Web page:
Yesterday morning, I attended the Cubs/Nationals game at Nationals Park. It was a lovely day for baseball — not too hot, not especially humid, sunny and bright, a stiff breeze blowing in from the direction of centerfield toward the Anacostia.
The Cubs won, 7-2.
Being July 4th, the game had a particular patriotic flavor, with a special display of the American flag on field before the game, a salute to the men and women of the armed forces after the fourth inning, the teams in patriotic hats (and, for the Nationals, in their alternate patriotic blue jerseys), and, during the seventh inning stretch, a performance of “God Bless America.”
People throughtout the stadium stood and removed their caps.
I stayed in my seat.
That was, I admit, a risky move on my part. There are documented cases of fans being assaulted and ejected at other ballparks, like Yankee Stadium, for failing to show “proper respect” to “God Bless America.” Yet there is no such thing as “proper respect” for the song. It’s not the national anthem.
Then, when the last notes faded away, the stadium (or, at least the second deck in the outfield where I was) erupted in a chant — “USA! USA! USA!”
Moments later, Dan Kolko of MASN tweeted out this:
The Marine Corps singer, whose name escapes me, performed the song well indeed. But I won’t say the song was “done right.” As far as I’m concerned, the song shouldn’t have been done at all.
I have a real problem with “God Bless America.” Like “Battle Hymn of the Republic,” “God Bless America” is inappropriate for a country with a sizeable non-Christian population. And like “Battle Hymn of the Republic,” “God Bless America” expresses an unfortunate sense of Christian triumphalism that crosses the line into the jingoistic, especially with the way that “God Bless America” become omnipresent and co-opted for political reasons after 9-11. The song is exclusionary and nationalistic. That’s my problem.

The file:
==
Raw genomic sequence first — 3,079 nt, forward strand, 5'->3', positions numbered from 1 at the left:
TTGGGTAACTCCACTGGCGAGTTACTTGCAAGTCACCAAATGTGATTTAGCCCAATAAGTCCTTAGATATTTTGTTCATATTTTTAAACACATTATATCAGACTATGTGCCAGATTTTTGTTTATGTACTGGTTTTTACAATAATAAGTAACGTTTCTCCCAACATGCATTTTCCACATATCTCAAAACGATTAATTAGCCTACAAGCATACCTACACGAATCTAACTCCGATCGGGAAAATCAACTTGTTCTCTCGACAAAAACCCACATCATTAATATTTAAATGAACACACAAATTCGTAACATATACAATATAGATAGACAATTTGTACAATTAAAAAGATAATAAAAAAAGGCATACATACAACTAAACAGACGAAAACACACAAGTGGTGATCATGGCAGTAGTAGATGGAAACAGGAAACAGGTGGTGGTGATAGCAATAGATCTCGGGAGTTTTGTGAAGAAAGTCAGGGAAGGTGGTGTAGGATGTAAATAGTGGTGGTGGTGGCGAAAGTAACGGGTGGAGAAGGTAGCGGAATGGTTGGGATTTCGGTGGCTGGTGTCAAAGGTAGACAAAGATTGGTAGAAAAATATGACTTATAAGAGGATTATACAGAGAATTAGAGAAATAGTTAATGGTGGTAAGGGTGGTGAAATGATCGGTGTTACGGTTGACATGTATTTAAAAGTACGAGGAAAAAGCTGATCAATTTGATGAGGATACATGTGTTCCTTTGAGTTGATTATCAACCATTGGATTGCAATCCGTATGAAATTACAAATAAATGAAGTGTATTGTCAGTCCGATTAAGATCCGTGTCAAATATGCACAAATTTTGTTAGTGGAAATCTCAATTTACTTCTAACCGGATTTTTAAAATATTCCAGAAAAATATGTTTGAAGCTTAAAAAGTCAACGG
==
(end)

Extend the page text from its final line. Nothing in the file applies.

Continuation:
The exclusion problem is obvious from the song’s title. Listen to the lyrics of the song. The song is a prayer to god from Americans, imploring him to bestow blessings upon the nation. But not all Americans are religious, and the song doesn’t convey any sentiment whatsoever that the non-religious, like myself, an atheist, would express.
Just as importantly, the song expresses a sentiment of American exceptionalism. It says that American is exceptional because of god’s blessing.
The United States is not an exceptional country. We are, at best, a fortunate country in that we in a very defensible geographic position and, thus, wars we engage in are things that happen over there and not here.
In terms of quality of life, the United States is a middle-of-the-pack country. Other countries have better eduction systems and better health systems. Other countries have better infrastructure. Other countries have better measures of social mobility and income equality.
The place where the United States is exceptional? We spend more per annum on our military than the rest of the world combined.
Given a choice between making our country exceptional at home and making our country exceptional at bombing the ever-living-fuck out of some Third World hellhole, our society, from the grassroots to our leaders, made the choice to bomb the ever-living-fuck out of those Third World hellholes.
If there were a god, and if this god really did bless America, I imagine he would be sitting on his heavenly throne saying, “Really, America? What the fuck. I gave you this great country, I gave you these resources, I gave you all of these opportunities. And rather than use these opportunities for good, you’ve decided to squander them by becoming the world’s biggest asshole.”
Don’t think god gets off the hook, either; at the very least, he’s an accessory, if not a co-conspirator, to America’s raging assholery.
When I hear “God Bless America,” that’s what I think. I think about George Bush saying that religion is the hallmark of civilization, by implication castigating the non-religious as uncivilized. I think of Dick Cheney and Ari Fleischer and Donald Rumsfeld attacking those who dissented during the Bush years as being unpatriotic and un-American. “God Bless America” became a cudgel, one that was used to make me and others feel unwelcome in their own country and one that, frankly, came very close to driving me back into the atheist closet.
And when people use “God Bless America” to say, “We’re godly and we’re the best,” like they have post-9-11, I get pissed off because first, you’re telling me and every other atheist that we don’t belong in our own country; and second, you don’t understand how, in the grand scheme of things, the United States isn’t really anything special.
That’s why I didn’t stand for “God Bless America.” Standing for the song would have been tacit approval for things that I disagree with fundamentally and that I believe are wrong. Once, I liked the song. I would gladly sing it, despite my atheism, the same way I gladly sing Christmas carols today. But now all I hear in “God Bless America” is the nationalism and the triumphalism, and in multicultural 21st-century America, I don’t think that’s appropriate.